Five ways employers can deal with return-to-work childcare issues
From the 4 July, more workplaces will reopen, however, schools and other childcare settings such as holiday clubs are unlikely to open for some time, leaving many working parents with a childcare problem over summer. Considering this Kate Palmer, Associate Director of Advisory at Peninsula, looks at five ways employers can deal with return-to-work childcare issues.
Explore flexible working options
Flexible working can be extremely beneficial to a workforce, allowing employees to create a healthy work/life balance that can also assist with childcare issues. All employees have the statutory right to request flexible working hours after they have completed 26 weeks of service, however, due to the impact of coronavirus on childcare, employers should consider these options for all staff members where it is possible to implement. This can range from flexible start and finish times (known as flexitime) to part-time working arrangements.
Working from home
Employers can consider this form of flexible working where it is possible to do so – now a more popular option thanks to the pandemic. This right applies to those either working full-time or part-time and are employed on either a permanent or fixed-term basis. Working from home can also be combined with flexitime depending on what is agreed between employers and their affected employees. Employees working from home may work entirely at home or split their work activities between their home and the workplace.
On Friday 20 March, the government announced its plans to implement financial assistance to help organisations retain employees for an extended period, where they do not carry out any work. Employees can no longer be furloughed for the first time under the scheme due to the 10 June cut off point but, as the scheme will last until 31 October, previously furloughed staff can still benefit from it to cover the months that they will need to take off before schools are reopened and/or other childcare arrangements can be made. Reservist employees and those returning from family leave are the only groups exempt as they can be furloughed for the first time even after the 10 June deadline. Employers will also have the option of flexible furlough from 1 July so that furloughed employees can be returned to work on a part-time basis.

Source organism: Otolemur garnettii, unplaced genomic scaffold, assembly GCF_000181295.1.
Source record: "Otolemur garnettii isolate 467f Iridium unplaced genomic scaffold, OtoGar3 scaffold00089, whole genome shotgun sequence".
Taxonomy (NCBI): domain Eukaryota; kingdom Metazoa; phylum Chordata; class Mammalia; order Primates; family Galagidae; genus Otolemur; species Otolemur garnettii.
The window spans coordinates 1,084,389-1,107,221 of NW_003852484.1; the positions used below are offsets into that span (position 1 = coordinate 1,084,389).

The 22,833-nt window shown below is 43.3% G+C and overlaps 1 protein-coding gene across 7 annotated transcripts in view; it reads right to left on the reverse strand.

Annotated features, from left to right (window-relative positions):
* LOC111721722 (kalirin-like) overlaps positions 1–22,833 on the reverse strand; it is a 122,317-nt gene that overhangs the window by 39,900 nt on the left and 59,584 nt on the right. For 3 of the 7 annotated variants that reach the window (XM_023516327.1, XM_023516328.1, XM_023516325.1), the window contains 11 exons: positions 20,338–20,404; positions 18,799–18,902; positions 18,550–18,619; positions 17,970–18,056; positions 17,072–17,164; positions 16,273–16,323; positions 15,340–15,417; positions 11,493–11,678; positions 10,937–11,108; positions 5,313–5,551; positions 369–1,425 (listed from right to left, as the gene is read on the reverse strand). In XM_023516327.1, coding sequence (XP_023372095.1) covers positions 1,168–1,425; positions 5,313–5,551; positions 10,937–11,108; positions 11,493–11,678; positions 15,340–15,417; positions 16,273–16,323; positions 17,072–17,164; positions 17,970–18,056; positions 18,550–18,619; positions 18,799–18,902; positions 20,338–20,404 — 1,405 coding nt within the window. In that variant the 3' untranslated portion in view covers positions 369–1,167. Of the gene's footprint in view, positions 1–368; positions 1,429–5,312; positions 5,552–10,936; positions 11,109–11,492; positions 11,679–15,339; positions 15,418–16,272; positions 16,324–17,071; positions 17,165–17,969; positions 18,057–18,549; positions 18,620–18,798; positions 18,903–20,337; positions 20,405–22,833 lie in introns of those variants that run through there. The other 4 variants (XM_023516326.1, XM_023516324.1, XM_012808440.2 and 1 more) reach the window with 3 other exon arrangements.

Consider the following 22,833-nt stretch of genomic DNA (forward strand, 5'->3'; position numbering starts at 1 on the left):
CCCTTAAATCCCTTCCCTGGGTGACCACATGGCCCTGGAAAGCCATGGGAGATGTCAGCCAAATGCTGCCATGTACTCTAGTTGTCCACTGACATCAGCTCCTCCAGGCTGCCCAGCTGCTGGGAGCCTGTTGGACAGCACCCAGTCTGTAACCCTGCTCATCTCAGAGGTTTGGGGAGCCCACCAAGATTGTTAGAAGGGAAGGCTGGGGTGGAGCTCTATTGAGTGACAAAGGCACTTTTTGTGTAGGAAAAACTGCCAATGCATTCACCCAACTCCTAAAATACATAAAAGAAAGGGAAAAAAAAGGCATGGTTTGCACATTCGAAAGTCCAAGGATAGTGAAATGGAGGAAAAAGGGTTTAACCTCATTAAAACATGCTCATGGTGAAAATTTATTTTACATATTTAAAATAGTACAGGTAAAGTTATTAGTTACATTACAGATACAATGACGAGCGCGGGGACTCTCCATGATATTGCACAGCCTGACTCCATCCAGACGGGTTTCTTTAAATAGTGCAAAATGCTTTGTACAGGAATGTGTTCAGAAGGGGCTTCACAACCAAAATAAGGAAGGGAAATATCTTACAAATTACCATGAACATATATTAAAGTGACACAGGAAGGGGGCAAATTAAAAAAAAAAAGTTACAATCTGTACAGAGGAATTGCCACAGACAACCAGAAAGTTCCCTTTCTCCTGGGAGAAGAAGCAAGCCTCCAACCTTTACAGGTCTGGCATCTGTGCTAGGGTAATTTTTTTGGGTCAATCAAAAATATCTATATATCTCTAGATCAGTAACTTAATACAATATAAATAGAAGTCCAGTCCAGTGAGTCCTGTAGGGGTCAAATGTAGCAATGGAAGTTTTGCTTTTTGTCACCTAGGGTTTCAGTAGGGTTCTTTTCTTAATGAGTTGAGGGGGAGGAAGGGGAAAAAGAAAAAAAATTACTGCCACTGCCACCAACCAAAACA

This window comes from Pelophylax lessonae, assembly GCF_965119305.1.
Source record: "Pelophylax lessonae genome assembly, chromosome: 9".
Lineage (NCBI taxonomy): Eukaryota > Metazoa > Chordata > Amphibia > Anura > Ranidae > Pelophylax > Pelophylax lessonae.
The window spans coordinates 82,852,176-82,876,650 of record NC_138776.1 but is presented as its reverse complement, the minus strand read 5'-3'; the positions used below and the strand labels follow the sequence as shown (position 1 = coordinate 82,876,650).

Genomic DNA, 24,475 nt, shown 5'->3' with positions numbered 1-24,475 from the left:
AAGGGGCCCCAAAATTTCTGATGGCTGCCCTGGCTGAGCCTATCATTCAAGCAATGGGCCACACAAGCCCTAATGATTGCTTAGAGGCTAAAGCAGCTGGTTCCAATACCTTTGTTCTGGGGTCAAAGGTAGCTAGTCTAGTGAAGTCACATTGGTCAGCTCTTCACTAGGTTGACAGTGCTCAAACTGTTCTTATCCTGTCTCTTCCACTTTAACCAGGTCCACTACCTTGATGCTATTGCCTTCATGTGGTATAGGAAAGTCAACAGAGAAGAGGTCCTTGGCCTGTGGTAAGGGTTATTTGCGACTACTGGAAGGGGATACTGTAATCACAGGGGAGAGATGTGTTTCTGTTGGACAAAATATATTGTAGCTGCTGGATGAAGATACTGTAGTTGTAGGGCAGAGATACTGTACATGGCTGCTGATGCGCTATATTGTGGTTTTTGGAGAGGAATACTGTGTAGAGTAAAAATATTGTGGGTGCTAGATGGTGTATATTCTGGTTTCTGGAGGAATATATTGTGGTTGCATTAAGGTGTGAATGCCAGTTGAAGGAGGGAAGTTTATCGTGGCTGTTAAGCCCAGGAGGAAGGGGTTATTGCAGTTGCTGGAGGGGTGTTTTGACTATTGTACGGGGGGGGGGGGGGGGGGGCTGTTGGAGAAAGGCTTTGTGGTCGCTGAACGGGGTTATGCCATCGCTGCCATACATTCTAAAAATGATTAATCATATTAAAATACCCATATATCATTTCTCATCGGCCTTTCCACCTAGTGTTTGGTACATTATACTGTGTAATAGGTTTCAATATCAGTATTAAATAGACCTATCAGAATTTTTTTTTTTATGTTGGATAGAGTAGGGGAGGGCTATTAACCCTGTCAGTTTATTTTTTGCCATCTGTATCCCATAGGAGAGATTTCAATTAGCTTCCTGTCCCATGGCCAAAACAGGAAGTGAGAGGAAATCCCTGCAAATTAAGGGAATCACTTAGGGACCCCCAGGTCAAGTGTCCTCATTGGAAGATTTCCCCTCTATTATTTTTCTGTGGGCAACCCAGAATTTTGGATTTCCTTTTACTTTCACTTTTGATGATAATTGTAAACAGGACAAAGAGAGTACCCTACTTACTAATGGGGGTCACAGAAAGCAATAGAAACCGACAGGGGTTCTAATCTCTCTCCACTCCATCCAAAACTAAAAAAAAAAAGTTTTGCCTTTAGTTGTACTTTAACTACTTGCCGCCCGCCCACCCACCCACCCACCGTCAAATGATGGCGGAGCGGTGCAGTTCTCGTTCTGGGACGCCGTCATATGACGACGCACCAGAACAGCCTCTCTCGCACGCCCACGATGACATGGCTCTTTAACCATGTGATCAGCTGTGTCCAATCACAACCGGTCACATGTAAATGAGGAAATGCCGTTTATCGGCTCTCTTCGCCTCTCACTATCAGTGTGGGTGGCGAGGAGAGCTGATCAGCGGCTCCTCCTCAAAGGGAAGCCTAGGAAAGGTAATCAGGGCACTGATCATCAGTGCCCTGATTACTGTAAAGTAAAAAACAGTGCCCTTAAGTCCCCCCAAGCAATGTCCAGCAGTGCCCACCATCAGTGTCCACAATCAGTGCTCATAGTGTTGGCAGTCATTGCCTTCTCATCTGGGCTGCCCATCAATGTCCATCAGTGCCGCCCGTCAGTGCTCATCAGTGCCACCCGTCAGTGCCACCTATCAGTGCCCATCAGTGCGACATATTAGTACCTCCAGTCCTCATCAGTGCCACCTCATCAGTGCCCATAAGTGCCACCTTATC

Annual or unpaid leave
Employees are entitled to at least 5.6 weeks of annual leave in a leave year and so the easiest option, for the time being, could be for employees to use their annual leave before childcare arrangements can be made. Employers can enforce annual leave by giving twice as much notice as the leave in question; for example, four weeks’ notice to enforce two weeks of annual leave. Employees who do not have enough annual leave remaining can utilise periods of unpaid leave instead, with an agreement and express permission from their employer.
Employers may believe that dismissal is a reasonable, though unfavourable decision, but in actuality, taking this route may be discriminatory, so the best solution to deal with employees who have childcare responsibilities is to communicate with them to ascertain how best to move forward. This will likely be a short-term solution so employees should be advised that they will need to find alternative long-term childcare arrangements.
This was posted in Bdaily's Members' News section by Kate Palmer .